Myth 10: “To approach a person in a suicidal crisis you have to be prepared”

Experts explain that anyone can be a valuable contributor to suicide prevention. Fontana clarifies that it is necessary to avoid judging, criticizing, contradicting, devaluing or minimizing problems or feelings of the person with suicidal ideas. The goal is to help the person “see” or find other solutions, that there are other possible paths.

More info

  • Open talk: The Buenos Aires Suicide Assistance Center (CAS) will hold an open talk today for the World Suicide Prevention Day on “Prevention with Presence and Actions”, at 7 pm, on Facebook Live: @casbuenosaires
  • #DepressionSinEstigma:Ineco Foundation joins the global movement ‘Yellow September’ and launched an awareness campaign on social networks with the aim of giving more visibility to mental disorders and suicide prevention. It seeks to call on the population to recognize depression symptoms in time.

Where to ask for help

  • Line 135. The Suicide Attention Center (CAS) is open 18 hours a day, from 8 am to 2 am, anonymously, free of charge and voluntarily. The technique used is “active listening”, with interventions aimed at the “consultant” speaking. Line 135 is free from CABA or Greater Buenos Aires; and the (011) 5275-1135 is for the whole country.
  • National Hospital in Network Specialized in Mental Health and Addictions “Lic. Laura Bonaparte”. It has an Emergency Committee that conducts telephone interviews for the advice and containment of people who suffer the effects of social, preventive and compulsory isolation. Served by mental health professions, the telephone line (011) 4305-0091 to 96, extension 1155, is available from 8 to 20.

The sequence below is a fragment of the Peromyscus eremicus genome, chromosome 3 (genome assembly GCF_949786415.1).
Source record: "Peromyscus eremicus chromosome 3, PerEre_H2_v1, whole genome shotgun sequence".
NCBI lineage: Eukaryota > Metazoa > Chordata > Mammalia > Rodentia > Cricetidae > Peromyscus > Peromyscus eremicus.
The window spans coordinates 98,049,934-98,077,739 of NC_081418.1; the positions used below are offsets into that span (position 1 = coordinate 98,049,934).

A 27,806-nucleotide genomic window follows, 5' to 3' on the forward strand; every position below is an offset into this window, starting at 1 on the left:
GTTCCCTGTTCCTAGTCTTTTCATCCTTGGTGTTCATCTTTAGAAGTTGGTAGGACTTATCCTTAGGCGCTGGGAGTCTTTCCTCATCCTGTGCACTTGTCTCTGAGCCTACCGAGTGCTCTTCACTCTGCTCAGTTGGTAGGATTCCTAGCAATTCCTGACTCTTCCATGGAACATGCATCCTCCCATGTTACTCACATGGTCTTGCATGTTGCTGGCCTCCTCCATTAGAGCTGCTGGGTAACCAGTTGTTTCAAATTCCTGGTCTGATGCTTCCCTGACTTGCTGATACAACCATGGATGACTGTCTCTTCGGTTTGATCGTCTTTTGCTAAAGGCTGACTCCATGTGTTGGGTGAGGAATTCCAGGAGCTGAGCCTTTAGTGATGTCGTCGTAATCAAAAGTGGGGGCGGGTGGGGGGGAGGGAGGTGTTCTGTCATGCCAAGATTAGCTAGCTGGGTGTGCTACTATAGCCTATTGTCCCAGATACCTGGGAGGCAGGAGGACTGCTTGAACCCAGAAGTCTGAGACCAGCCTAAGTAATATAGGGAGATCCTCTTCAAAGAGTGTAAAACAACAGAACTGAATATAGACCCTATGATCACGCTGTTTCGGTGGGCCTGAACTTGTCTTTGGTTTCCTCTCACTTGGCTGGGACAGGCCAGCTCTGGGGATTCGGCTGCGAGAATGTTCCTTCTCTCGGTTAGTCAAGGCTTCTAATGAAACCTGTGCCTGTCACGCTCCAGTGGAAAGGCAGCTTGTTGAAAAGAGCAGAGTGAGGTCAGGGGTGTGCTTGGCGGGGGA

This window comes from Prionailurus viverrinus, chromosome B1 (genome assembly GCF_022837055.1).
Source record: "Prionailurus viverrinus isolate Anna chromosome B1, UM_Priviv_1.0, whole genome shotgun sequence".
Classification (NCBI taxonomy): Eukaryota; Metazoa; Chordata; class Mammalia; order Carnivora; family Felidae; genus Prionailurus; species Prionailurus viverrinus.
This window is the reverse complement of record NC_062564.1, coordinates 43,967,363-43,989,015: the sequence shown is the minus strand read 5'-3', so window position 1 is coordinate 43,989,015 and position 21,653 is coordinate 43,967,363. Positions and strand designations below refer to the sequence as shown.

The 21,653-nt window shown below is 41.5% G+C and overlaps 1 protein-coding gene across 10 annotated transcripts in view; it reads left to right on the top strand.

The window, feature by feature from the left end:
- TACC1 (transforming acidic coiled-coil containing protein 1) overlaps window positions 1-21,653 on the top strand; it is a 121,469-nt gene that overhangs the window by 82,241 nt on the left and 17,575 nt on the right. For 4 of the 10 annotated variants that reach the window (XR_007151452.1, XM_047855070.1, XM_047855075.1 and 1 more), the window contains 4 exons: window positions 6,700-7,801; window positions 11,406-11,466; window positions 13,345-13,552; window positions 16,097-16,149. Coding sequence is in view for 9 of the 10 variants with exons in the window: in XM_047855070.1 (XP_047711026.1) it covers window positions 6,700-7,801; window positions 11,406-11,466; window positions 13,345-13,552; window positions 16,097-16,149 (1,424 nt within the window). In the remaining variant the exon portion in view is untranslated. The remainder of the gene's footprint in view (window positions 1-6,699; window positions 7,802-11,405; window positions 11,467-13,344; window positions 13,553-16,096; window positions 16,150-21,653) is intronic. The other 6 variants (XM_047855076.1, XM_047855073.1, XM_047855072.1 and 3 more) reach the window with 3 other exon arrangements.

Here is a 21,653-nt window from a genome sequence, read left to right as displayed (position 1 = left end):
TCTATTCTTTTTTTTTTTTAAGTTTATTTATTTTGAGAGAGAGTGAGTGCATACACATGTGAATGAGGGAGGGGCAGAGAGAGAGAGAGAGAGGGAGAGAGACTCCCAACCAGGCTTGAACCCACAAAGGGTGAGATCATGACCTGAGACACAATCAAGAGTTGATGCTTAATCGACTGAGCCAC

• Mental Health CABA Responds. It is a device that provides confidential telephone guidance for residents of the city of Buenos Aires. Tels: 4863-8888 / 48615586 / 4123-3120, Monday to Friday from 8 a.m. to 8 p.m. 4123-3100 int. 3484/3485 holidays, weekends and nights, from 20 to 8.
  • SOS an Anonymous Friend. This non-profit association that for almost five decades has offered anonymous and confidential telephone assistance for people who are experiencing an emotional crisis, in the context of a pandemic, is receiving calls by Skype (user: SOSUNAMIGOANONIMO). There are 30 volunteers who allow SOS to work every day from 10 am to 7 pm. It is called and they attend directly.

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Publicado en el diario La Nación